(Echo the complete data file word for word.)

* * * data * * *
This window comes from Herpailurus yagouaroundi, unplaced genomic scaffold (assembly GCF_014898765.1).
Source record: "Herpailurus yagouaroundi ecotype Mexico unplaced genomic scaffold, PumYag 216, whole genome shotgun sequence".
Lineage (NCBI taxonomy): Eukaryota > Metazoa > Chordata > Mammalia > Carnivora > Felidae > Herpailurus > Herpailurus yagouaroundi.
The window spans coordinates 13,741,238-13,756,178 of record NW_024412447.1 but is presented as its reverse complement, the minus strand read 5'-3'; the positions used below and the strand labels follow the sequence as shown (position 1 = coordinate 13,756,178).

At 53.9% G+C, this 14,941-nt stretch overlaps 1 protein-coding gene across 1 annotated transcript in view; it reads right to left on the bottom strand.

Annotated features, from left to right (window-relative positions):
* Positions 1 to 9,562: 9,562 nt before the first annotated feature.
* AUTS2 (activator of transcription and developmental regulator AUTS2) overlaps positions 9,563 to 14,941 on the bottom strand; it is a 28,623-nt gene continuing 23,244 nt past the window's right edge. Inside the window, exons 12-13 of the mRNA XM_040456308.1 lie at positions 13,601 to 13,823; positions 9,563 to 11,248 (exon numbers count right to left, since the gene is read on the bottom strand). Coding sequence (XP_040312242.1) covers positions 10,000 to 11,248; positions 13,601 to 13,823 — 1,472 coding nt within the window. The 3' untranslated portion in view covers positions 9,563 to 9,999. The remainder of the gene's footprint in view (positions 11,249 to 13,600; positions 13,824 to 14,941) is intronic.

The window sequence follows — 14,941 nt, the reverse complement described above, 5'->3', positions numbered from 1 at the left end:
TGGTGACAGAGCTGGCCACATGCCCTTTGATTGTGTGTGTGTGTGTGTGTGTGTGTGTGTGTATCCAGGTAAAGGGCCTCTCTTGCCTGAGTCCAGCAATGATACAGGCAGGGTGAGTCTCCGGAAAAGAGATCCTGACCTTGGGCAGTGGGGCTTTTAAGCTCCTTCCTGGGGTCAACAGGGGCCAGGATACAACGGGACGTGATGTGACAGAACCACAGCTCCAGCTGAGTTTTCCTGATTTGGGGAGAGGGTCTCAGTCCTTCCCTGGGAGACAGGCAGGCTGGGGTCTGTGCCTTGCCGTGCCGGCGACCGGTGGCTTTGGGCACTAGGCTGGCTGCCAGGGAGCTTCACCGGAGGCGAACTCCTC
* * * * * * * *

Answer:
This window comes from Herpailurus yagouaroundi, unplaced genomic scaffold (assembly GCF_014898765.1).
Source record: "Herpailurus yagouaroundi ecotype Mexico unplaced genomic scaffold, PumYag 216, whole genome shotgun sequence".
Lineage (NCBI taxonomy): Eukaryota > Metazoa > Chordata > Mammalia > Carnivora > Felidae > Herpailurus > Herpailurus yagouaroundi.
The window spans coordinates 13,741,238-13,756,178 of record NW_024412447.1 but is presented as its reverse complement, the minus strand read 5'-3'; the positions used below and the strand labels follow the sequence as shown (position 1 = coordinate 13,756,178).

At 53.9% G+C, this 14,941-nt stretch overlaps 1 protein-coding gene across 1 annotated transcript in view; it reads right to left on the bottom strand.

Annotated features, from left to right (window-relative positions):
* Positions 1 to 9,562: 9,562 nt before the first annotated feature.
* AUTS2 (activator of transcription and developmental regulator AUTS2) overlaps positions 9,563 to 14,941 on the bottom strand; it is a 28,623-nt gene continuing 23,244 nt past the window's right edge. Inside the window, exons 12-13 of the mRNA XM_040456308.1 lie at positions 13,601 to 13,823; positions 9,563 to 11,248 (exon numbers count right to left, since the gene is read on the bottom strand). Coding sequence (XP_040312242.1) covers positions 10,000 to 11,248; positions 13,601 to 13,823 — 1,472 coding nt within the window. The 3' untranslated portion in view covers positions 9,563 to 9,999. The remainder of the gene's footprint in view (positions 11,249 to 13,600; positions 13,824 to 14,941) is intronic.

The window sequence follows — 14,941 nt, the reverse complement described above, 5'->3', positions numbered from 1 at the left end:
TGGTGACAGAGCTGGCCACATGCCCTTTGATTGTGTGTGTGTGTGTGTGTGTGTGTGTGTGTATCCAGGTAAAGGGCCTCTCTTGCCTGAGTCCAGCAATGATACAGGCAGGGTGAGTCTCCGGAAAAGAGATCCTGACCTTGGGCAGTGGGGCTTTTAAGCTCCTTCCTGGGGTCAACAGGGGCCAGGATACAACGGGACGTGATGTGACAGAACCACAGCTCCAGCTGAGTTTTCCTGATTTGGGGAGAGGGTCTCAGTCCTTCCCTGGGAGACAGGCAGGCTGGGGTCTGTGCCTTGCCGTGCCGGCGACCGGTGGCTTTGGGCACTAGGCTGGCTGCCAGGGAGCTTCACCGGAGGCGAACTCCTC